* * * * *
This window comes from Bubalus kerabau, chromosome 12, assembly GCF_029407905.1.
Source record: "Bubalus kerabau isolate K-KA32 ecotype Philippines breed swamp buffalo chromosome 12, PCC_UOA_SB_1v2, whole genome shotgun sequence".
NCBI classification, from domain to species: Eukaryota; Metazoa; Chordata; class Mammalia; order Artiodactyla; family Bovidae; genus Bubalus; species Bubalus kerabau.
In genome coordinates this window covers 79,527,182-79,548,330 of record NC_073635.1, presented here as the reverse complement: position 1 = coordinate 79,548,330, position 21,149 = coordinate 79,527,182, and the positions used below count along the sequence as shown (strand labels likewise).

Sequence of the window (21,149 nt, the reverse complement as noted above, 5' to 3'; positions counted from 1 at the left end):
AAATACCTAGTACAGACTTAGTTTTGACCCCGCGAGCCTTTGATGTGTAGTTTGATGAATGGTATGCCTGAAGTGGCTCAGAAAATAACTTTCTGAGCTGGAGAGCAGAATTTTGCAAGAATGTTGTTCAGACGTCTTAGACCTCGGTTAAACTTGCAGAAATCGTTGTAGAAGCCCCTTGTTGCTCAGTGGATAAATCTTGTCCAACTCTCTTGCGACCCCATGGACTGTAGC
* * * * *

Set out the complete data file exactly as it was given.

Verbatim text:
This window comes from Bubalus kerabau, chromosome 12, assembly GCF_029407905.1.
Source record: "Bubalus kerabau isolate K-KA32 ecotype Philippines breed swamp buffalo chromosome 12, PCC_UOA_SB_1v2, whole genome shotgun sequence".
NCBI classification, from domain to species: Eukaryota; Metazoa; Chordata; class Mammalia; order Artiodactyla; family Bovidae; genus Bubalus; species Bubalus kerabau.
In genome coordinates this window covers 79,527,182-79,548,330 of record NC_073635.1, presented here as the reverse complement: position 1 = coordinate 79,548,330, position 21,149 = coordinate 79,527,182, and the positions used below count along the sequence as shown (strand labels likewise).

Sequence of the window (21,149 nt, the reverse complement as noted above, 5' to 3'; positions counted from 1 at the left end):
AAATACCTAGTACAGACTTAGTTTTGACCCCGCGAGCCTTTGATGTGTAGTTTGATGAATGGTATGCCTGAAGTGGCTCAGAAAATAACTTTCTGAGCTGGAGAGCAGAATTTTGCAAGAATGTTGTTCAGACGTCTTAGACCTCGGTTAAACTTGCAGAAATCGTTGTAGAAGCCCCTTGTTGCTCAGTGGATAAATCTTGTCCAACTCTCTTGCGACCCCATGGACTGTAGC